Pound sterling soars as Sturgeon's failure to secure independence boosts UK markets

IndyRef2: Andrew Marr warns Sturgeon of ‘game over’

Sterling steadied above $1.41 on Tuesday after posting its best day against a weakening dollar at the beginning of the of the week as markets reacted to the results, along with improved economic forecasts, and lockdown easing measures. By 0747 GMT, sterling was 0.1 percent higher against the dollar at $1.4135, shy of the 2-1/2-month peak of $1.4158 hit on Monday.

Against the euro, the pound traded flat at its one-month high of 85.88 pence per euro.

Jeremy Thomson-Cook, Chief Economist at EqualsMoney, said: “Sterling rallied throughout the course of yesterday with political certainty being the key driver for once.”

With political uncertainty having proved to be a drag on sterling’s performance over the last few years, the currency had taken some respite following last week’s elections both north and south of the border, said Mr Thomson-Cook.

Boris Johnson Sir Keir Starmer

Boris Johnson - and Sir Keir Starmer - at today's State opening of Parliament (Image: GETTY)

Nicola Sturgeon

Nicola Sturgeon is unlikely to accept Mr Johnson's refusal (Image: GETTY)

He added: “The Conservative party drew success from local elections, securing Boris Johnson's position at the helm with Labour in disarray.

“Whilst the SNP won in Scottish elections, they failed to win a full majority in the Scottish Parliament thus reducing any near term chances of an independence vote.”

In all probability the SNP would form a government with the Greens, who are also pro-independence, Mr Thomson-Cook acknowledged.

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Boris Johnson

Boris Johnson, on the left, has ruled out an independence referendum (Image: GETTY)

However, he suggested concerns about a possible second independence vote seemed to be a longer-term worry than anything to be concerned about in the near future.

He said: “So with the major stumbling block for the pound now in the past, it looks like further moves for the pound will be dictated by economic performance and if the economy performs as well as the Bank of England alluded to last week.”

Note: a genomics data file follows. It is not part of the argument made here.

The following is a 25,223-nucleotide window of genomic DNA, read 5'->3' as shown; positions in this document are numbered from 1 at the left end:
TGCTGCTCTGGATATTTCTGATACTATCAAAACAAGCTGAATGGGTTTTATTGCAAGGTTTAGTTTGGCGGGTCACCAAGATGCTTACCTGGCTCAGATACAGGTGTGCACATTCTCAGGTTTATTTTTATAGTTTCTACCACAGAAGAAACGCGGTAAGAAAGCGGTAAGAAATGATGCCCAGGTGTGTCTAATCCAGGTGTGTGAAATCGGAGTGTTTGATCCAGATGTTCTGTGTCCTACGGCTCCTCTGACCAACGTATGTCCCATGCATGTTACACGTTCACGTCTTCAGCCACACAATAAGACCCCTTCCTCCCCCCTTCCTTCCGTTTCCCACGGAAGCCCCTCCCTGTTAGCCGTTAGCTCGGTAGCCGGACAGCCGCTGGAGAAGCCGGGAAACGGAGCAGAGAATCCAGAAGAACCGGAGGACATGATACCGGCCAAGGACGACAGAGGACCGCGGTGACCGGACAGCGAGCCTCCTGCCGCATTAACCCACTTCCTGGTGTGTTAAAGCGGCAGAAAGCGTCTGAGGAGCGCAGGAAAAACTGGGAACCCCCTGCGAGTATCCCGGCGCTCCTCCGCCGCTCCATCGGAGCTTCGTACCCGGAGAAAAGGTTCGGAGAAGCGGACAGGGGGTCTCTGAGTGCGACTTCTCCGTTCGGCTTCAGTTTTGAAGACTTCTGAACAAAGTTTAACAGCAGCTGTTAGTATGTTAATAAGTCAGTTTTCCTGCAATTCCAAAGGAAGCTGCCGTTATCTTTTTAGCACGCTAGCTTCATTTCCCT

Despite falling agonisingly short of the 65 seats required for a majority in the Scottish Parliament, First Minister Nicola Sturgeon is nevertheless claiming she has a mandate to pursue plans for a second independence referendum.

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Pound dollar

The pound is up against the dollar (Image: Google)

Pound euro

The pound is also rising vs the euro (Image: Google)

However, any second referendum on Scottish independence requires the approval of the British Government.

UK Prime Minister Boris Johnson has already ruled the idea out - although Mrs Sturgeon has already raised the possibility of future court action to challenge his stance.

Speaking today, Petr Krpata, chief EMEA FX and IR strategist at ING, said: "As we have argued previously, the Scottish elections were not supposed to have a long lasting negative impact on the pound and the pound rally yesterday provided a case in point.

Scottish elections

The SNP's 64 seats left the party one short of an overall majority (Image: Express)

"With the UK government confirming the next step of the reopening of the economy, the solid UK data points this quarter should benefit sterling."

Mikael Olai Milhoj, chief analyst at Danske Bank, added: "Euro-sterling moved a full figure lower yesterday to below 86 pence, as investors moved beyond the Scottish Parliament election.

“Another Scottish independence referendum is far away and hence not something markets will trade on near-term."

Pound sterling

Markets had been jittery prior to the elections (Image: GETTY)

Sterling is the third-best performing G10 currency against the US dollar year-to-date, trailing the commodity-linked Norwegian crown and the Canadian dollar.

The pound has also benefited from the Bank of England beginning to taper its bond purchasing programme last week, on the back of an improving economic outlook.

Mr Johnson yesterday confirmed England could continue to the next stage of his four-step plan to bring the country out of lockdown by the summer, as the COVID-19 situation improved thanks to the rollout of vaccines and social restriction measures.

Scotland voted on whether or not to leave the UK in 2014, voting by 55 percent to 45 percent to stay in the Union.

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